Damasippus, a contemporary of Cicero, who speaks (ad Fam.
7.23) of him as a lover of statues.
In other passages, Cicero, in B. C. 45, speaks of his intention of buying a garden from Damasippus. (Ad Att.
He appears to have been a connoisseur and dealer in ancient statues, and to have purchased and laid out gardens for the purpose of selling them again.
He is in all probability the same person as the Damasippus who is ridiculed by Horace. (Sat.
2.3. 16, 64.)
It appears from Horace that he had become a bankrupt in his trade as a dealer in statues, in consequence of which he intended to put an end to himself; but he was prevented by the Stoic Stertinius, and then turned Stoic himself, or at least affected to be one by his long beard. The Damasippus mentioned by Juvenal (Sat.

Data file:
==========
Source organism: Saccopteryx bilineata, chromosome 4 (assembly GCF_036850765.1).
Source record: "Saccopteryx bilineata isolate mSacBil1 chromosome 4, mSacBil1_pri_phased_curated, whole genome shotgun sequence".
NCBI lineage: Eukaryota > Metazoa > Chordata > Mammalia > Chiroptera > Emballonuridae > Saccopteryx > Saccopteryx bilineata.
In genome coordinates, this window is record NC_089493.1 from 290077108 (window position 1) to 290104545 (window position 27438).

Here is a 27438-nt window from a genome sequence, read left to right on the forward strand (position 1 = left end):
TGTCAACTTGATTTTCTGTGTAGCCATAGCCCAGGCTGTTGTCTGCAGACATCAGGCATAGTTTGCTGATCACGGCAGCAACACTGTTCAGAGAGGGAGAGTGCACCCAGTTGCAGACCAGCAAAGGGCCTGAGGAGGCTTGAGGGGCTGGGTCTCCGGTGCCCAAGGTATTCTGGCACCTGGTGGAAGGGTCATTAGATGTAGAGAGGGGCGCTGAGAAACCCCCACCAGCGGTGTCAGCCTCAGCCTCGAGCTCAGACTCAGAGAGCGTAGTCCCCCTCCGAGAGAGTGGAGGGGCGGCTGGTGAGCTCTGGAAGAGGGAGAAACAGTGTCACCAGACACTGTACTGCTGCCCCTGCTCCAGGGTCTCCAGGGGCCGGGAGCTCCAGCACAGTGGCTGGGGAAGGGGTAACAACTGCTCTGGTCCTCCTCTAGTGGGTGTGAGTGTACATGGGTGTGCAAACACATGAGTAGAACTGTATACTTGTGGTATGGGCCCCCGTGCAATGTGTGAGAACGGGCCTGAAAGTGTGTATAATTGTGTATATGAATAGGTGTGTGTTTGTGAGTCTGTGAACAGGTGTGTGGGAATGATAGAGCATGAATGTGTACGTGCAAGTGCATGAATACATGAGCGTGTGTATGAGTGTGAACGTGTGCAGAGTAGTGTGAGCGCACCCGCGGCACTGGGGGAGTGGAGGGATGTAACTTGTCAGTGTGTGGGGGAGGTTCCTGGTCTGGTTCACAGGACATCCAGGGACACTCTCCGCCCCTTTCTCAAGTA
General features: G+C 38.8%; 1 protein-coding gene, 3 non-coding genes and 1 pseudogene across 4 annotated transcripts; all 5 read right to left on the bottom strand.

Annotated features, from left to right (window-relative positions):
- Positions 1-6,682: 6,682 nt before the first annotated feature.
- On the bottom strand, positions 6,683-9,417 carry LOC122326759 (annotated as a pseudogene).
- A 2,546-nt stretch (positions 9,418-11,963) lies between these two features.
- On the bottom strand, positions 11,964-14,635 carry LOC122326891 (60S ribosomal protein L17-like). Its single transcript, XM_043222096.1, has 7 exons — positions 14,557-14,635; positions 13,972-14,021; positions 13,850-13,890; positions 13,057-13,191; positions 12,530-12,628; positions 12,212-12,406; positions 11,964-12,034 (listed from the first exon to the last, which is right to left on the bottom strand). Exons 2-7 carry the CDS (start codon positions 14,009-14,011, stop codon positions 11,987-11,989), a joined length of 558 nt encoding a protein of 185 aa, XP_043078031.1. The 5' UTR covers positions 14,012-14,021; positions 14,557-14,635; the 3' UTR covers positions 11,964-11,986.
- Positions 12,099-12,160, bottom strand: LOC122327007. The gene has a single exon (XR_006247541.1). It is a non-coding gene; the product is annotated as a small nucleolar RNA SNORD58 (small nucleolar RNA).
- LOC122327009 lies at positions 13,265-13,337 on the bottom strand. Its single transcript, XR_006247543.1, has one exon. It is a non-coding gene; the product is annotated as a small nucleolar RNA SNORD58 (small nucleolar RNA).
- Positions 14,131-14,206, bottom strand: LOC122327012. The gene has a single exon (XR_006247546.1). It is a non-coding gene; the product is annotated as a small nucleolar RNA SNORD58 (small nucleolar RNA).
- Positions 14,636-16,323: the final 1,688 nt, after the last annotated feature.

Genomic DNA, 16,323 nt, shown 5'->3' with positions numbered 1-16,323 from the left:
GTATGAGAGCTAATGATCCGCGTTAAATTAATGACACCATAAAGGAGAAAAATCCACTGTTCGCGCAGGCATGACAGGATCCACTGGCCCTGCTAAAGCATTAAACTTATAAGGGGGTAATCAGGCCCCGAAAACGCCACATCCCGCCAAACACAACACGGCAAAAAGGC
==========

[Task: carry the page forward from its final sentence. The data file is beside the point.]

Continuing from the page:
8.147, 151, 167) is undoubtedly a fictitious name, under which the satirist ridiculed some noble lover of horses.